Pending a review of spending on the city’s purchasing cards, one Hartford city councilman seems intent on throwing out the baby with the bathwater. The City of Hartford has a purchasing card program with about 185 cards; the newspaper report does not reveal total spending in the program. Councilman Kenneth Kennedy presented his proposal to ban the use of purchasing cards for travel, dining and “other expenses” for fear that spending was getting out of hand. Meanwhile, in other municipalities, employees are pushed to use their cards whenever possible in order to maximize rebate revenue.
Speaking to the Hartford Courant:
“You can do all of these things through reimbursement,” Kennedy said. “When people spend their own money up front and have to wait for reimbursement, they’re less likely to spend money. The problem with the [purchasing] cards is you can’t control it.”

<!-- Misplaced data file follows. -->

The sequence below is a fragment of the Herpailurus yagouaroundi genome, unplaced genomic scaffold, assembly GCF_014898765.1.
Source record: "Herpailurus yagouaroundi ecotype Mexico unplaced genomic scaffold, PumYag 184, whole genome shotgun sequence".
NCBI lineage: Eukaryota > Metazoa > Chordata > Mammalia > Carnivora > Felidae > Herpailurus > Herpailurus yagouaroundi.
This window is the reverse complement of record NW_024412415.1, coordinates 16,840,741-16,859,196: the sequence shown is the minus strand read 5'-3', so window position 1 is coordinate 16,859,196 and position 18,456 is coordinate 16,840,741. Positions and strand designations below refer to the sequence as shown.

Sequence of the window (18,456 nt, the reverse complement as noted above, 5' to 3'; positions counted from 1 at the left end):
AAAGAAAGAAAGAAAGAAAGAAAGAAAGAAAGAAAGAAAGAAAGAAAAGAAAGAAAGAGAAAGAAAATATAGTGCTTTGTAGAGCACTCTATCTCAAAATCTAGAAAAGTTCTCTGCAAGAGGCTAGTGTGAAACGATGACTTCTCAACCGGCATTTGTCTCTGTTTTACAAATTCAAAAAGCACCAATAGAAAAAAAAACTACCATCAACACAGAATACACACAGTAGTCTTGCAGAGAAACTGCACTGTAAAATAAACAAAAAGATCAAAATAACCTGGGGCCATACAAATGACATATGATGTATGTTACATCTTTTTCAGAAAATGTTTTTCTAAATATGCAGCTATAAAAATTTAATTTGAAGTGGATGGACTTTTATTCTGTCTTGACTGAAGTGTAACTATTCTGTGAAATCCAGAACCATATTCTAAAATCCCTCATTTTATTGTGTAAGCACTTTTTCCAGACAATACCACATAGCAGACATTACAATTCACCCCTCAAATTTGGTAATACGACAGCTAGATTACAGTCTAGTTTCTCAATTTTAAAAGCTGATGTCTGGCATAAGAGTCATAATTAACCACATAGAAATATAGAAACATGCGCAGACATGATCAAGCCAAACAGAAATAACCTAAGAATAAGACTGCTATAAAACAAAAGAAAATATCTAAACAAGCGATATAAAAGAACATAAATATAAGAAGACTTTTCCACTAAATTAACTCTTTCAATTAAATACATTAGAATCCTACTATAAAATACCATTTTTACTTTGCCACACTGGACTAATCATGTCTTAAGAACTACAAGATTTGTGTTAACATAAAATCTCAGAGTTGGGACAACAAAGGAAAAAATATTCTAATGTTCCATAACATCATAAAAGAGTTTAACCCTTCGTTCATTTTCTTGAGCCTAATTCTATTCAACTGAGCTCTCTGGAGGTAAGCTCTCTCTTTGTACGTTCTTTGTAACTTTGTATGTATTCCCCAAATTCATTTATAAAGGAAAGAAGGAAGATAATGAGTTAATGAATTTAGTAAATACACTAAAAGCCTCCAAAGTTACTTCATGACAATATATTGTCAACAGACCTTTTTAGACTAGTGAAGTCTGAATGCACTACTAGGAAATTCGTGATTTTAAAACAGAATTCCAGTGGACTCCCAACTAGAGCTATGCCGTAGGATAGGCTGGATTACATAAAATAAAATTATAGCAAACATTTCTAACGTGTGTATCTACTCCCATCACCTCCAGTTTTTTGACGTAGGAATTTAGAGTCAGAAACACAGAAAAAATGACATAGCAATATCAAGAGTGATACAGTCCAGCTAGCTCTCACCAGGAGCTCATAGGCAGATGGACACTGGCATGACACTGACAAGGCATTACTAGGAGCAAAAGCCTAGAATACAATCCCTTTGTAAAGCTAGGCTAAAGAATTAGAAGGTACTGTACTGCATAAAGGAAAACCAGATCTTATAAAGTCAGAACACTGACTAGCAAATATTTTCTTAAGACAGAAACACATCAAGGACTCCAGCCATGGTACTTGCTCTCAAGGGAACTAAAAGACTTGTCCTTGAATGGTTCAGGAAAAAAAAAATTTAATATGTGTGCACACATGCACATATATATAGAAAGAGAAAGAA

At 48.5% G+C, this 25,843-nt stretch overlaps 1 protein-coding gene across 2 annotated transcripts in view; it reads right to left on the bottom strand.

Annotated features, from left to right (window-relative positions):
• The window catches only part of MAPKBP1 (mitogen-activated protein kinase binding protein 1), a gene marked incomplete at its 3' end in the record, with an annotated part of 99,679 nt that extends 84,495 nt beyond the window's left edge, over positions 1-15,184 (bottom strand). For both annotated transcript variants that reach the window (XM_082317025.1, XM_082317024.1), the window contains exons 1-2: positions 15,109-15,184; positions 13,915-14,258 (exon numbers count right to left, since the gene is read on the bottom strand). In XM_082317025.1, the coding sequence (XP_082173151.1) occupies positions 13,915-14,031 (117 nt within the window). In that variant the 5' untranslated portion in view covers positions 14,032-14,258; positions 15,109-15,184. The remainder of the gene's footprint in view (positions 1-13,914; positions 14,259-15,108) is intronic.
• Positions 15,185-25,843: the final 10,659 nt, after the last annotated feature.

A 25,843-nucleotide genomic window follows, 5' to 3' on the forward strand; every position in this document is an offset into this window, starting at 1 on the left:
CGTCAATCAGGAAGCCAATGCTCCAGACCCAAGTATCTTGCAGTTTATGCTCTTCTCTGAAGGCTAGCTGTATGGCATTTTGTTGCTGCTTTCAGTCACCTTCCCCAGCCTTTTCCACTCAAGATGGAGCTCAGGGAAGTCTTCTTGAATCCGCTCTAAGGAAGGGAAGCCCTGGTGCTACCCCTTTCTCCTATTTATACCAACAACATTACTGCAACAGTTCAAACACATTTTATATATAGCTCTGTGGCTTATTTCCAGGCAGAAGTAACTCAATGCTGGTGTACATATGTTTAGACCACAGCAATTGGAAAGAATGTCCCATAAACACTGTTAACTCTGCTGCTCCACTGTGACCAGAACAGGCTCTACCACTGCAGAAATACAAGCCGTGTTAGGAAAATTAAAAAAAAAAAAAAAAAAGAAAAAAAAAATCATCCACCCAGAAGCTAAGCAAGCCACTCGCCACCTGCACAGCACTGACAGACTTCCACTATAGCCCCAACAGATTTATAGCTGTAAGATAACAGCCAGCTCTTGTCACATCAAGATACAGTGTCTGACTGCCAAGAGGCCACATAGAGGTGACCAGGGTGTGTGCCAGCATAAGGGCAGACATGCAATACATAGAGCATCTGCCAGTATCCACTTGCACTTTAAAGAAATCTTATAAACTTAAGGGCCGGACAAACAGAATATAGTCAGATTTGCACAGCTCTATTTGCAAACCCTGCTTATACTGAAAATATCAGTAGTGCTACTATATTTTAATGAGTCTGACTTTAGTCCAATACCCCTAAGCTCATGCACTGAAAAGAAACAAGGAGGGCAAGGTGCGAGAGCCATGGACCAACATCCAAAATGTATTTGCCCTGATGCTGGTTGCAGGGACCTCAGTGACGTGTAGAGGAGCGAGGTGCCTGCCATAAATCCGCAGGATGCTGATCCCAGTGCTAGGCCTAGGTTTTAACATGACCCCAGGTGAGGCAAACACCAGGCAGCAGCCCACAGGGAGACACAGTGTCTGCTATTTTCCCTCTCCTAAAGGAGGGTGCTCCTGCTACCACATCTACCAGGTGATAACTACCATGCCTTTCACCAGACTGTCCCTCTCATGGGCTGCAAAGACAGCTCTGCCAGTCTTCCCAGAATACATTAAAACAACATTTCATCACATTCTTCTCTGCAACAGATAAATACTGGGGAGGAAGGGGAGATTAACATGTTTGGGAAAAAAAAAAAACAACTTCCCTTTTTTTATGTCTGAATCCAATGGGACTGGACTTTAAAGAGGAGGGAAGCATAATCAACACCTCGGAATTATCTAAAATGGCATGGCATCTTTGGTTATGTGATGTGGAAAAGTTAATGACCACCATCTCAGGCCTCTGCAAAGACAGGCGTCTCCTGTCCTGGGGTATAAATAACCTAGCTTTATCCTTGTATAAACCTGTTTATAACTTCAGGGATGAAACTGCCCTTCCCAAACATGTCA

Meanwhile, the City Council is awaiting the results of an audit of spending on the cards which it requested in March, and expects to receive in April. City Council President Shawn Wooden seems to have a slightly different view of the question:
“I think the real question is whether the actual expenditures are appropriate,” he said. “It’s not whether or not it’s appropriate to use city credit cards for travel expenses. It’s whether it’s appropriate to charge specific expenses, like meals, to the taxpayers of the city.”
Without the data, one cannot argue one way or the other. The city council should be informed as to the spending that occurred, but should also review the mechanisms available (and hopefully, in use) in their card program to control improper spending, including card limits, daily limits, Merchant Category Code restrictions, and others. Purchasing card programs for municipal and local governments can be an important source of savings in the administration of an Accounts Payable Department, as well as a source of rebate income. These savings are important. The Hartford program may need a “tune-up” if improprieties are found, but cities have to learn to manage new (and more efficient) payment types, not fight them.
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